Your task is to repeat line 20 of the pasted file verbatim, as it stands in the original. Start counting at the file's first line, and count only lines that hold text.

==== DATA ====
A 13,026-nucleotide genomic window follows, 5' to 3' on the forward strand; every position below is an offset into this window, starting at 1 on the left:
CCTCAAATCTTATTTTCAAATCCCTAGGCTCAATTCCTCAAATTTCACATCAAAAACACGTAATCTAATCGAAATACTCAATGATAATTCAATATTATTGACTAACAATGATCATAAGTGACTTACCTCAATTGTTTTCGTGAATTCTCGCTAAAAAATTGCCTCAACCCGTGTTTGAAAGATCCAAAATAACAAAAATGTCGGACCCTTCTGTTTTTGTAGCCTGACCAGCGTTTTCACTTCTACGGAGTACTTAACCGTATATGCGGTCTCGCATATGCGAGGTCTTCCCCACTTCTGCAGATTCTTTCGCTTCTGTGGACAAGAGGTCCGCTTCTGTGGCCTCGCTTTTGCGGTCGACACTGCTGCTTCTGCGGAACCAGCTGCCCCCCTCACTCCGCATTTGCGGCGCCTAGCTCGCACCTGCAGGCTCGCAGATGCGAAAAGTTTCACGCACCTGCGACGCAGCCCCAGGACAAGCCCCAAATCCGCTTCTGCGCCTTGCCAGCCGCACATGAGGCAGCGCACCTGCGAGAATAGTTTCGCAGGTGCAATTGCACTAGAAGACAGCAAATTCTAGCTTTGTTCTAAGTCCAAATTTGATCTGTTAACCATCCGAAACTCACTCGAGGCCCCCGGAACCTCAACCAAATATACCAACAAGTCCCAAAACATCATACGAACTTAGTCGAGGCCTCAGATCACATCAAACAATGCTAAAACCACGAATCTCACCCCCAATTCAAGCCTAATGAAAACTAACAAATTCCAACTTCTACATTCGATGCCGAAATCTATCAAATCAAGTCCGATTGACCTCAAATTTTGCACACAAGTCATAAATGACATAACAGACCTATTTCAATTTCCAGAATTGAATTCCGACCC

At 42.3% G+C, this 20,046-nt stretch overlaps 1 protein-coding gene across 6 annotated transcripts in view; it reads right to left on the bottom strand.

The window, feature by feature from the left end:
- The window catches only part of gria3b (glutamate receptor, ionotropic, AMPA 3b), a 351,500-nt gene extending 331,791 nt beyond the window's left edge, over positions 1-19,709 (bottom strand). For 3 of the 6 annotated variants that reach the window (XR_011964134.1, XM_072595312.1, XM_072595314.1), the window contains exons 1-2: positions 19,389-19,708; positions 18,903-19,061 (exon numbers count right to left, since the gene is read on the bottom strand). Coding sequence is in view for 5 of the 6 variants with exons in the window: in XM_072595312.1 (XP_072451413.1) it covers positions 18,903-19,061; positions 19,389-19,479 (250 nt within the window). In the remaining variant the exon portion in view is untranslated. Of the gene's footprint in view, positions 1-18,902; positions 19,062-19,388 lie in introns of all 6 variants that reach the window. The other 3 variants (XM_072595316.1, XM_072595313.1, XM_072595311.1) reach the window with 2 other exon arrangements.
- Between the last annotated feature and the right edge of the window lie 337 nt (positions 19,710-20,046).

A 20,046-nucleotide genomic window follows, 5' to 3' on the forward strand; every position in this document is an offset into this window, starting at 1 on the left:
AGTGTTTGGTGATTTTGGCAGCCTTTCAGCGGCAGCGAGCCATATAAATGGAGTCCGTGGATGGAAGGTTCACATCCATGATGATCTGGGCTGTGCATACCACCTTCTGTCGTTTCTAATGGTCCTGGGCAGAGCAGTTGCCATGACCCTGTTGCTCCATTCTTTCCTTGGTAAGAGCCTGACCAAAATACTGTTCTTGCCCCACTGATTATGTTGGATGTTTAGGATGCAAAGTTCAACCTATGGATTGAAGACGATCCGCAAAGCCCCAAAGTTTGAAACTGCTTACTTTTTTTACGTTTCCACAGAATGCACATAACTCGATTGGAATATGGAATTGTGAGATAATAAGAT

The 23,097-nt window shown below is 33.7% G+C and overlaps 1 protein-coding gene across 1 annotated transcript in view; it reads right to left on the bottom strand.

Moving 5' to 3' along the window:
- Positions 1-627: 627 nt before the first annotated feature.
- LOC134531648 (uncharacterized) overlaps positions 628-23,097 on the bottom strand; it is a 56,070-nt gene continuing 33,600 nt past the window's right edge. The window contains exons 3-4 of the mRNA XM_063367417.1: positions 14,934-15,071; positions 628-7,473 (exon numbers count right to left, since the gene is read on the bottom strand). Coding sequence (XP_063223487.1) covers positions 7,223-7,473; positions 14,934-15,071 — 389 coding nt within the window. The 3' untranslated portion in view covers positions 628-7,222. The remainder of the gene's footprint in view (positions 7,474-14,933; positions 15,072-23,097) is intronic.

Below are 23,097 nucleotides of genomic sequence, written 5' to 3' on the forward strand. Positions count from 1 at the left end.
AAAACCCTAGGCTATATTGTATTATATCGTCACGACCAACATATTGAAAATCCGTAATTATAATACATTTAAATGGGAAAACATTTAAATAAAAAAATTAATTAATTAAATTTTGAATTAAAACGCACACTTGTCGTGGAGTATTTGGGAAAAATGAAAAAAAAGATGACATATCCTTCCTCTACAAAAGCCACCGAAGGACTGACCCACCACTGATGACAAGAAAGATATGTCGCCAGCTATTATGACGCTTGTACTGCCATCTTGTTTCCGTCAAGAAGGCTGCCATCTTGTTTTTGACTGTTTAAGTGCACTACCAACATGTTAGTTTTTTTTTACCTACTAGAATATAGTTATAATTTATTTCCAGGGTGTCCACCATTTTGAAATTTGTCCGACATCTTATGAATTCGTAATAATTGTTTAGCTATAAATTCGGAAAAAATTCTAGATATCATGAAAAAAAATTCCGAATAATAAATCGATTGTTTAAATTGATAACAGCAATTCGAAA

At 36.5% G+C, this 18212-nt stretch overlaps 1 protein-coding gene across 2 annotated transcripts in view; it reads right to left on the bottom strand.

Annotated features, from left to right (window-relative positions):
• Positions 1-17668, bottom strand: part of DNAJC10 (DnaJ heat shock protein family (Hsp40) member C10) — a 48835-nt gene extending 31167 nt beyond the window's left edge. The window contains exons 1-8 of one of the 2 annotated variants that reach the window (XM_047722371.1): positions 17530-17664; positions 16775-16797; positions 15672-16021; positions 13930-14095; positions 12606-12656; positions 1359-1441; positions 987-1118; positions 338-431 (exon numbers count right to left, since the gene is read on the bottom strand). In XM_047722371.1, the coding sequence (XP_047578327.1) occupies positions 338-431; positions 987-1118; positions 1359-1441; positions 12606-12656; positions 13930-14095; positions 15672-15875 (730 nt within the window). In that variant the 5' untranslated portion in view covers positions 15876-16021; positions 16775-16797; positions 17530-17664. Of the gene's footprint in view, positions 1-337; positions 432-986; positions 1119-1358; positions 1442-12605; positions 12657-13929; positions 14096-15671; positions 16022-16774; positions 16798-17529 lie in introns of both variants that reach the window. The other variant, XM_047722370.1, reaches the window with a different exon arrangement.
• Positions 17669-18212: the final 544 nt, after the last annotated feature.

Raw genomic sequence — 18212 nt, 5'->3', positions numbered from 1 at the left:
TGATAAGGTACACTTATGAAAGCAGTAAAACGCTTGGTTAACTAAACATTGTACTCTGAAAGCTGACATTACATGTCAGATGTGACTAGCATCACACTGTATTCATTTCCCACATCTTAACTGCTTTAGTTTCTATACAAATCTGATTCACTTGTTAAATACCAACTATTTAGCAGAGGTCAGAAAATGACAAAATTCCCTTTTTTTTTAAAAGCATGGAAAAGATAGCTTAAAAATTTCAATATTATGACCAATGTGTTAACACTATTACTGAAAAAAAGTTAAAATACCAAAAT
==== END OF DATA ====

TGATAAGGTACACTTATGAAAGCAGTAAAACGCTTGGTTAACTAAACATTGTACTCTGAAAGCTGACATTACATGTCAGATGTGACTAGCATCACACTGTATTCATTTCCCACATCTTAACTGCTTTAGTTTCTATACAAATCTGATTCACTTGTTAAATACCAACTATTTAGCAGAGGTCAGAAAATGACAAAATTCCCTTTTTTTTTAAAAGCATGGAAAAGATAGCTTAAAAATTTCAATATTATGACCAATGTGTTAACACTATTACTGAAAAAAAGTTAAAATACCAAAAT